The worlds are there. The tropes are there. It’s all in how you use them. I think there can be more power in connecting to the old stories, then running down the street and trying to start up your own Disneyland. “Oh, no — this ain’t Mickey Mouse, this is my own character Mouselord McQueen. He’s totally different.”
I don’t want to waste energy convincing you that my world is more clever or more original or ‘waaaaaay fucking different” [WFD] from any other fantasy author’s world. That’s a fool’s errand, and honestly more than a little outside of my skillset.
When I have a hero step forth and raise his sword, I don’t want to try to sell you on how he’s different than the inumerable sword-slingers in the genre. I want you to think of them. I want you to think of Sturm Bright-blade, Simon Mooncalf, Logen the Bloody-Nine, Brienne of Tarth, Lancelot, Garet Jax, Neville Longbottom, Reepicheep, Paksenarrion Dorthansdotter and Conan the Barbarian,
himself. I want you to think of them all. I want to connect to that resonance, that legacy of character.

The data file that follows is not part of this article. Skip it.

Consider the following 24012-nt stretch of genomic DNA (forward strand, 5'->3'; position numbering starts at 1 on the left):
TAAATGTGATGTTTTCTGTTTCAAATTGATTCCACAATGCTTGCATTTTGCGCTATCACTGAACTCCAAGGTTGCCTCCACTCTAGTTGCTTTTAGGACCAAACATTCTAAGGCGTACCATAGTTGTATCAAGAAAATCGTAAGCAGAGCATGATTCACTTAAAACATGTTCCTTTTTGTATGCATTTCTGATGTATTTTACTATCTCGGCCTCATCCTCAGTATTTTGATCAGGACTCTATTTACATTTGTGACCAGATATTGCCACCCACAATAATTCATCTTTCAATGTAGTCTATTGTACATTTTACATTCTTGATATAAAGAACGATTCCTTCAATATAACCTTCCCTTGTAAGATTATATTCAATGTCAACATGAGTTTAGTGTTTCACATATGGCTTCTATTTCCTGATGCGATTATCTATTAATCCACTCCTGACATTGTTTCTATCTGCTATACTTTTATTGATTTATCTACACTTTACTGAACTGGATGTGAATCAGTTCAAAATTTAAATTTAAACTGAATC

Is it getting a little Joseph Campbell-y in here?
Beyond that, fantasy needs to be more of a wackadoo fever dream. I want more Fritz Lieber and Michael Moorcock – more Fafhrd and the Grey Mouser, more Elric of Melnibone. Beautiful little offshoots of the genre, grand and strange, bizarre and gleefully weird.
That’s what I’m trying to do at least, with Spell/Sword, my first novel. And if I can keep going, I’ll keep trying.
My book has rules. My book has backstory. [Shit, you better bring some Post-It Notes, dog.] I’m a Nerd and a Dungeon Master, just like all of you.
But thinking about these things, and giving them a silly name made me feel free. It made me feel empowered, it made me write the book I wanted to write — not the one that I thought would ever sell.
I hope it makes you feel the same.
1. Eating the pie is more fun than making the pie.
2. No one cares about about your character’s grandfather.
3. Only trot out the Rules on special occasions.
4. Don’t let anyone tell you how to make your art. Make it. Make it scream and bleed, make it shine and shatter. Be true to the moment, to the beauty of it — and make no excuses for putting it on the page.
5. There should always be more minotaurs. Preferable riding on cherry-red mopeds.
And if Brandon Sanderson wants to start an internet feud, he can GET IN LINE.
Thanks for reading my ramblings. This is what happens when I’m not editing.
Cold walk, warm house. My uncle’s third knuckle on the right, potato-sack lumpy and his red voice and the fall of the Roman Empire. The stars were out, but I was in.
Humans do these things. They do these things to each other every day.